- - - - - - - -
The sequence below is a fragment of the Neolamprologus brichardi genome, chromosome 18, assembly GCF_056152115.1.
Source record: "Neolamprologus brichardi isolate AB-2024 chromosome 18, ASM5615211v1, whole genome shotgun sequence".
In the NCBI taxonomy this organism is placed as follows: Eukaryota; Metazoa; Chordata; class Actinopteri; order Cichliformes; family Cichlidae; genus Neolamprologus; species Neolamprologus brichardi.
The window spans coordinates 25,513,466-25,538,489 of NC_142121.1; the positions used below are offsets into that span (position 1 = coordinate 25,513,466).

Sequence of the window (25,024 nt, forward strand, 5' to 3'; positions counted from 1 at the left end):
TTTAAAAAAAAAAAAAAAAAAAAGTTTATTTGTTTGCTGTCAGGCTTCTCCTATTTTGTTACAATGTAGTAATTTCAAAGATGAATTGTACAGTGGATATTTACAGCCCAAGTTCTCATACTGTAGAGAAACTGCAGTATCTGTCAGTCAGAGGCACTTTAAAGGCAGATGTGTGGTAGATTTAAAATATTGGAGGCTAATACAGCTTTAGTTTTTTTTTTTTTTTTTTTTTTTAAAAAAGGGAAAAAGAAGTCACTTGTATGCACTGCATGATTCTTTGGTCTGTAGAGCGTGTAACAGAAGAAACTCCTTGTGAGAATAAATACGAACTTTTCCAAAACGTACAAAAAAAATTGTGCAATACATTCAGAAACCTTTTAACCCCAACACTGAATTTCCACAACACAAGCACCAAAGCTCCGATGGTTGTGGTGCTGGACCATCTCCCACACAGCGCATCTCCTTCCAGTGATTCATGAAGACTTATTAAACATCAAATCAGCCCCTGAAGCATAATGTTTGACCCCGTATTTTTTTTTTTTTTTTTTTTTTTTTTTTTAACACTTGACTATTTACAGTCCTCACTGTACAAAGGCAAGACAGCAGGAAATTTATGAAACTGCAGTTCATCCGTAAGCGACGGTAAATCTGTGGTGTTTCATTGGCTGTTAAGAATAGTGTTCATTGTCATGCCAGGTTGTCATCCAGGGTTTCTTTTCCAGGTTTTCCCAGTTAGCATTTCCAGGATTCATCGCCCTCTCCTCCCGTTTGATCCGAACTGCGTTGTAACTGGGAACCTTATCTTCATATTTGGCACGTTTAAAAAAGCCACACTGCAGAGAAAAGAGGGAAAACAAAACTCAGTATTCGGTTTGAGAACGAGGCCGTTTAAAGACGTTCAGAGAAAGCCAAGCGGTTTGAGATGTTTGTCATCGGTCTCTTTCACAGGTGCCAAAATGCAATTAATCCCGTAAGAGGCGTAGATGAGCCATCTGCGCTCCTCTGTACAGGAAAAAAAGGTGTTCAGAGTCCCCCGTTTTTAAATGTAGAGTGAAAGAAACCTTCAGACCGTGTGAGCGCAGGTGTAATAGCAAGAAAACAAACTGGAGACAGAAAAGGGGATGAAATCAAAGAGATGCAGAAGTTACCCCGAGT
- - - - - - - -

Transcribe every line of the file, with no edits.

The sequence below is a fragment of the Neolamprologus brichardi genome, chromosome 18, assembly GCF_056152115.1.
Source record: "Neolamprologus brichardi isolate AB-2024 chromosome 18, ASM5615211v1, whole genome shotgun sequence".
In the NCBI taxonomy this organism is placed as follows: Eukaryota; Metazoa; Chordata; class Actinopteri; order Cichliformes; family Cichlidae; genus Neolamprologus; species Neolamprologus brichardi.
The window spans coordinates 25,513,466-25,538,489 of NC_142121.1; the positions used below are offsets into that span (position 1 = coordinate 25,513,466).

Sequence of the window (25,024 nt, forward strand, 5' to 3'; positions counted from 1 at the left end):
TTTAAAAAAAAAAAAAAAAAAAAGTTTATTTGTTTGCTGTCAGGCTTCTCCTATTTTGTTACAATGTAGTAATTTCAAAGATGAATTGTACAGTGGATATTTACAGCCCAAGTTCTCATACTGTAGAGAAACTGCAGTATCTGTCAGTCAGAGGCACTTTAAAGGCAGATGTGTGGTAGATTTAAAATATTGGAGGCTAATACAGCTTTAGTTTTTTTTTTTTTTTTTTTTTTTAAAAAAGGGAAAAAGAAGTCACTTGTATGCACTGCATGATTCTTTGGTCTGTAGAGCGTGTAACAGAAGAAACTCCTTGTGAGAATAAATACGAACTTTTCCAAAACGTACAAAAAAAATTGTGCAATACATTCAGAAACCTTTTAACCCCAACACTGAATTTCCACAACACAAGCACCAAAGCTCCGATGGTTGTGGTGCTGGACCATCTCCCACACAGCGCATCTCCTTCCAGTGATTCATGAAGACTTATTAAACATCAAATCAGCCCCTGAAGCATAATGTTTGACCCCGTATTTTTTTTTTTTTTTTTTTTTTTTTTTTTAACACTTGACTATTTACAGTCCTCACTGTACAAAGGCAAGACAGCAGGAAATTTATGAAACTGCAGTTCATCCGTAAGCGACGGTAAATCTGTGGTGTTTCATTGGCTGTTAAGAATAGTGTTCATTGTCATGCCAGGTTGTCATCCAGGGTTTCTTTTCCAGGTTTTCCCAGTTAGCATTTCCAGGATTCATCGCCCTCTCCTCCCGTTTGATCCGAACTGCGTTGTAACTGGGAACCTTATCTTCATATTTGGCACGTTTAAAAAAGCCACACTGCAGAGAAAAGAGGGAAAACAAAACTCAGTATTCGGTTTGAGAACGAGGCCGTTTAAAGACGTTCAGAGAAAGCCAAGCGGTTTGAGATGTTTGTCATCGGTCTCTTTCACAGGTGCCAAAATGCAATTAATCCCGTAAGAGGCGTAGATGAGCCATCTGCGCTCCTCTGTACAGGAAAAAAAGGTGTTCAGAGTCCCCCGTTTTTAAATGTAGAGTGAAAGAAACCTTCAGACCGTGTGAGCGCAGGTGTAATAGCAAGAAAACAAACTGGAGACAGAAAAGGGGATGAAATCAAAGAGATGCAGAAGTTACCCCGAGT